That may be so, but it is very sad for the patrons as well as the artists are missing out on the most precious part of the evening. Ballet, like all the performing arts, is a two-way communication and the reverence is there for a reason. The artists thank us, the audience, for our attention and we congratulate them for their performance. Anyone who buzzes off to his car as soon as the curtain falls is treating the stage as though it were cinema or, worse, a vending machine. 

One last memory from West Palm Beach. I spotted one of the dancers - I think it must have been Nieser Zambrana - in the car park on the way to his motor car.  I waved at him and mouthed my greeting and appreciation, a signal that he acknowledged with grace. I was glad to see that he stepped into quite a smart motor, more expensive perhaps than those members of the corps de ballet in many of our companies could afford.  I am pleased that he and his fellow artists are appropriately rewarded.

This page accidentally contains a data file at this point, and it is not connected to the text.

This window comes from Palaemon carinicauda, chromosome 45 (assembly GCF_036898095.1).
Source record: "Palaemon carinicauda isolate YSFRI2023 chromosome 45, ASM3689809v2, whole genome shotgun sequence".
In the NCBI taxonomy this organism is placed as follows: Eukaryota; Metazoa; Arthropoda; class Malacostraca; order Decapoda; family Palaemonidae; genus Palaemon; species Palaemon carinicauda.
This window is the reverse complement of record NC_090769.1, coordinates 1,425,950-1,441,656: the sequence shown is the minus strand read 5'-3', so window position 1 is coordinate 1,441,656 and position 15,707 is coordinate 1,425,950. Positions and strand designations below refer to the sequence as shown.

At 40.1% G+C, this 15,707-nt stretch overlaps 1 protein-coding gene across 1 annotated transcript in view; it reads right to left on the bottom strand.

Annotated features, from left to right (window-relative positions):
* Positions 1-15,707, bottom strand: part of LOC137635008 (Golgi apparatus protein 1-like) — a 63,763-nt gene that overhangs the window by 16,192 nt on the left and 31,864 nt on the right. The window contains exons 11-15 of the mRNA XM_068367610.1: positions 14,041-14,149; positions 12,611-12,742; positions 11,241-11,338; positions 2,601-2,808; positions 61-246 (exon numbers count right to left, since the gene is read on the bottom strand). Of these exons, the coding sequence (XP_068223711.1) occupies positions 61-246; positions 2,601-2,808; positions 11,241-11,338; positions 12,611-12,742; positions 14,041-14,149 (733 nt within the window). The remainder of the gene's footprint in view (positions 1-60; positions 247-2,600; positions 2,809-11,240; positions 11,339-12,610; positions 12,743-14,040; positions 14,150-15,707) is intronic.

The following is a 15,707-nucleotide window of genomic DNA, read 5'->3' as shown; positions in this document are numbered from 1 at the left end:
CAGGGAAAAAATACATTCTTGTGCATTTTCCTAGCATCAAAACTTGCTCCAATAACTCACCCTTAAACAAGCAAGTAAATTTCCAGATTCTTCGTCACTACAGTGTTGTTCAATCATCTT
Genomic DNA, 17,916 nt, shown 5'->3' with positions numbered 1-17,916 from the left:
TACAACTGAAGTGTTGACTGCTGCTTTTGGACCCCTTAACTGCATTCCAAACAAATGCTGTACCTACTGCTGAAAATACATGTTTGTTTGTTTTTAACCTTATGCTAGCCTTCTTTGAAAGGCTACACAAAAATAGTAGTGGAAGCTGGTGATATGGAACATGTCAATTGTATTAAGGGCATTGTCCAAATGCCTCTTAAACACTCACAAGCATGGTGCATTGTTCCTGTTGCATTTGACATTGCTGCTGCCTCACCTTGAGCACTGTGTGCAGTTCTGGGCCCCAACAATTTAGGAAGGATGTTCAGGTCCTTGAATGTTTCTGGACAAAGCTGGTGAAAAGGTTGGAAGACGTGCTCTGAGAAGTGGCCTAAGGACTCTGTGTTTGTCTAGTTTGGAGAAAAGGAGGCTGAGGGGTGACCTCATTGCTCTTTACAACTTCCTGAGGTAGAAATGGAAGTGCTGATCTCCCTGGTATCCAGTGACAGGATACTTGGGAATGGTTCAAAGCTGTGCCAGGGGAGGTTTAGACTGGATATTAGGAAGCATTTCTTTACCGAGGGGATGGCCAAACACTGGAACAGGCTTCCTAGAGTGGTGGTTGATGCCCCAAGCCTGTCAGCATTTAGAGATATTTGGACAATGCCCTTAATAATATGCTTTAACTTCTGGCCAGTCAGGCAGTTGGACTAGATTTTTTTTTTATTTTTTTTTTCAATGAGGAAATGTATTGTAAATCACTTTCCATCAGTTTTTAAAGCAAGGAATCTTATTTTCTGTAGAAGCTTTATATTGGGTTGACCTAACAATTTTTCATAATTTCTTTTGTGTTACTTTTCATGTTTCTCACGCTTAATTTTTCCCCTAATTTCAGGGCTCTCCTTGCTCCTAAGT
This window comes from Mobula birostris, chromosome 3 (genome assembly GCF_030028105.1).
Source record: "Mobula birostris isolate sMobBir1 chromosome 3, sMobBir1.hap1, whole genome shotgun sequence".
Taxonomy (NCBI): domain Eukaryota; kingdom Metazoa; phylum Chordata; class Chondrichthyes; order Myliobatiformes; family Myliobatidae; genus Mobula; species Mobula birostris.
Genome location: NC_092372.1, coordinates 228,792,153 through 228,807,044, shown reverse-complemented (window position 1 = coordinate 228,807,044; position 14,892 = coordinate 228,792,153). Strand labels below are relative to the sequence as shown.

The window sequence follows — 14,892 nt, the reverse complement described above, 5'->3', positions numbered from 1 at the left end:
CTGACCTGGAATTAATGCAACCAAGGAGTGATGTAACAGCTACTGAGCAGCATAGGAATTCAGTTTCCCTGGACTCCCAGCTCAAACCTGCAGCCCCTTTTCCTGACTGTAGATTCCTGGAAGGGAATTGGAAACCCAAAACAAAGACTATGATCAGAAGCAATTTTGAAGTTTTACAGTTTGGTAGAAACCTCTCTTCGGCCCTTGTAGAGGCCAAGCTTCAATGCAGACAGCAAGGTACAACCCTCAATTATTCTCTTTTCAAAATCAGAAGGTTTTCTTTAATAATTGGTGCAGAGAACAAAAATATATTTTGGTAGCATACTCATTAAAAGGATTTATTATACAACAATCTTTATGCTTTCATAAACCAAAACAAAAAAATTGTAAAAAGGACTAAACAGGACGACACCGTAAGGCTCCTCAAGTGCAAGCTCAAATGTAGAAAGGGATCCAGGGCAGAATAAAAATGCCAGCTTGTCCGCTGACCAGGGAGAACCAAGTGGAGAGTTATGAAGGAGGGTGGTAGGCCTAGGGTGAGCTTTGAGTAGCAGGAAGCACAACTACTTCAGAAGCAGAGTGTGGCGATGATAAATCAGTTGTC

Now that we have made contact with Miami City Ballet I hope that they will stay in touch with us. It would be good to see them to the United Kingdom one day. It would be better still if they could work with some of the choreographers and dancers here and if some of our companies could work with some of their choreographers and dancers.